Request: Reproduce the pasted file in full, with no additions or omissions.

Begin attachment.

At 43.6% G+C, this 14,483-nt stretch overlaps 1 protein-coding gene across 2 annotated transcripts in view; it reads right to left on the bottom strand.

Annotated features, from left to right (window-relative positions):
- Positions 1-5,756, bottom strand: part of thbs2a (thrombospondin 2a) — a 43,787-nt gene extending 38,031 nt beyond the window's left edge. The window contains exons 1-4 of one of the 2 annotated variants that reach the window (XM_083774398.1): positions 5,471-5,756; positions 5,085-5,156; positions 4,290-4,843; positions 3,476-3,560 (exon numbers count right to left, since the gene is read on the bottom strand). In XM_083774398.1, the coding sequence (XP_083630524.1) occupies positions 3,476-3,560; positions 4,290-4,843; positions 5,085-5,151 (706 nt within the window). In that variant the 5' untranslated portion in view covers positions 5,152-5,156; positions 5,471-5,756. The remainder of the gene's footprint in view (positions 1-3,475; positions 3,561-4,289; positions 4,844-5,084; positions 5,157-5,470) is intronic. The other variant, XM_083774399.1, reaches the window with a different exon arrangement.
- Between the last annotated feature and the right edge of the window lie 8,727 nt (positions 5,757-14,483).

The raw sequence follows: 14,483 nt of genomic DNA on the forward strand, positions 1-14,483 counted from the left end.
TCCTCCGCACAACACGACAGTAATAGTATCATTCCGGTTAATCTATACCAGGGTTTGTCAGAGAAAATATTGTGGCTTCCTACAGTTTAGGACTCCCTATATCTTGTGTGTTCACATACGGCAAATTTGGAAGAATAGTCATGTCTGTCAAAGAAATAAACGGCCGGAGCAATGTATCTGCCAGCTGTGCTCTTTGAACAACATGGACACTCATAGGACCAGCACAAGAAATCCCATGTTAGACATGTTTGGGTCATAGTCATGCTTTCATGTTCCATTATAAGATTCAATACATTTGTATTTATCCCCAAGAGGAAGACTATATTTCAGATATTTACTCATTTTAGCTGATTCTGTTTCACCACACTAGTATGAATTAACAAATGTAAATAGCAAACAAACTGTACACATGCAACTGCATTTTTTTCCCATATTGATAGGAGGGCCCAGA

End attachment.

At 43.6% G+C, this 14,483-nt stretch overlaps 1 protein-coding gene across 2 annotated transcripts in view; it reads right to left on the bottom strand.

Annotated features, from left to right (window-relative positions):
- Positions 1-5,756, bottom strand: part of thbs2a (thrombospondin 2a) — a 43,787-nt gene extending 38,031 nt beyond the window's left edge. The window contains exons 1-4 of one of the 2 annotated variants that reach the window (XM_083774398.1): positions 5,471-5,756; positions 5,085-5,156; positions 4,290-4,843; positions 3,476-3,560 (exon numbers count right to left, since the gene is read on the bottom strand). In XM_083774398.1, the coding sequence (XP_083630524.1) occupies positions 3,476-3,560; positions 4,290-4,843; positions 5,085-5,151 (706 nt within the window). In that variant the 5' untranslated portion in view covers positions 5,152-5,156; positions 5,471-5,756. The remainder of the gene's footprint in view (positions 1-3,475; positions 3,561-4,289; positions 4,844-5,084; positions 5,157-5,470) is intronic. The other variant, XM_083774399.1, reaches the window with a different exon arrangement.
- Between the last annotated feature and the right edge of the window lie 8,727 nt (positions 5,757-14,483).

The raw sequence follows: 14,483 nt of genomic DNA on the forward strand, positions 1-14,483 counted from the left end.
TCCTCCGCACAACACGACAGTAATAGTATCATTCCGGTTAATCTATACCAGGGTTTGTCAGAGAAAATATTGTGGCTTCCTACAGTTTAGGACTCCCTATATCTTGTGTGTTCACATACGGCAAATTTGGAAGAATAGTCATGTCTGTCAAAGAAATAAACGGCCGGAGCAATGTATCTGCCAGCTGTGCTCTTTGAACAACATGGACACTCATAGGACCAGCACAAGAAATCCCATGTTAGACATGTTTGGGTCATAGTCATGCTTTCATGTTCCATTATAAGATTCAATACATTTGTATTTATCCCCAAGAGGAAGACTATATTTCAGATATTTACTCATTTTAGCTGATTCTGTTTCACCACACTAGTATGAATTAACAAATGTAAATAGCAAACAAACTGTACACATGCAACTGCATTTTTTTCCCATATTGATAGGAGGGCCCAGA